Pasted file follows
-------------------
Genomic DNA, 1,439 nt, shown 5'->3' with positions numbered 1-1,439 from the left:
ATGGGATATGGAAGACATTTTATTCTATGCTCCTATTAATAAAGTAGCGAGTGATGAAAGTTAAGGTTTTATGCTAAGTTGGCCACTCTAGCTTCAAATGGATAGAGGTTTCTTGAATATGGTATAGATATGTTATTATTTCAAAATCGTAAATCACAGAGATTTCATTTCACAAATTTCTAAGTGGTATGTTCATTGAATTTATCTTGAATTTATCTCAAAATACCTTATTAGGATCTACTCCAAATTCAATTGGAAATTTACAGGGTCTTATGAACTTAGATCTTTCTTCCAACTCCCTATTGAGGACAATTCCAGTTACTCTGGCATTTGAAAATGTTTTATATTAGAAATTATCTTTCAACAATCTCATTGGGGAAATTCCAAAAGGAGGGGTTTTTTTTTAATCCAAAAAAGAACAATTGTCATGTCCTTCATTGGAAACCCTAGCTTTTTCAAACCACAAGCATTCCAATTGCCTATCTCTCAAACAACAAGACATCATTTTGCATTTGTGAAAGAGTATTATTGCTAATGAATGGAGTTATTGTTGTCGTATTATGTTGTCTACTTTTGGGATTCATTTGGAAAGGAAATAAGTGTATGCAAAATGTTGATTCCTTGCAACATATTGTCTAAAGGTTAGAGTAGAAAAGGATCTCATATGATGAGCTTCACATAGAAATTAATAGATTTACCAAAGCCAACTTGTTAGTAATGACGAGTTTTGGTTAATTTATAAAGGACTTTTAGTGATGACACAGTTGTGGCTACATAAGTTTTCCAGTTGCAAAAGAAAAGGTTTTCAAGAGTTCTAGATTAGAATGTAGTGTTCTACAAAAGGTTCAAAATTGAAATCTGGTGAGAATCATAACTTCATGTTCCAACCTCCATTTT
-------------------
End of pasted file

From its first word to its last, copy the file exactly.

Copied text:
Genomic DNA, 1,439 nt, shown 5'->3' with positions numbered 1-1,439 from the left:
ATGGGATATGGAAGACATTTTATTCTATGCTCCTATTAATAAAGTAGCGAGTGATGAAAGTTAAGGTTTTATGCTAAGTTGGCCACTCTAGCTTCAAATGGATAGAGGTTTCTTGAATATGGTATAGATATGTTATTATTTCAAAATCGTAAATCACAGAGATTTCATTTCACAAATTTCTAAGTGGTATGTTCATTGAATTTATCTTGAATTTATCTCAAAATACCTTATTAGGATCTACTCCAAATTCAATTGGAAATTTACAGGGTCTTATGAACTTAGATCTTTCTTCCAACTCCCTATTGAGGACAATTCCAGTTACTCTGGCATTTGAAAATGTTTTATATTAGAAATTATCTTTCAACAATCTCATTGGGGAAATTCCAAAAGGAGGGGTTTTTTTTTAATCCAAAAAAGAACAATTGTCATGTCCTTCATTGGAAACCCTAGCTTTTTCAAACCACAAGCATTCCAATTGCCTATCTCTCAAACAACAAGACATCATTTTGCATTTGTGAAAGAGTATTATTGCTAATGAATGGAGTTATTGTTGTCGTATTATGTTGTCTACTTTTGGGATTCATTTGGAAAGGAAATAAGTGTATGCAAAATGTTGATTCCTTGCAACATATTGTCTAAAGGTTAGAGTAGAAAAGGATCTCATATGATGAGCTTCACATAGAAATTAATAGATTTACCAAAGCCAACTTGTTAGTAATGACGAGTTTTGGTTAATTTATAAAGGACTTTTAGTGATGACACAGTTGTGGCTACATAAGTTTTCCAGTTGCAAAAGAAAAGGTTTTCAAGAGTTCTAGATTAGAATGTAGTGTTCTACAAAAGGTTCAAAATTGAAATCTGGTGAGAATCATAACTTCATGTTCCAACCTCCATTTT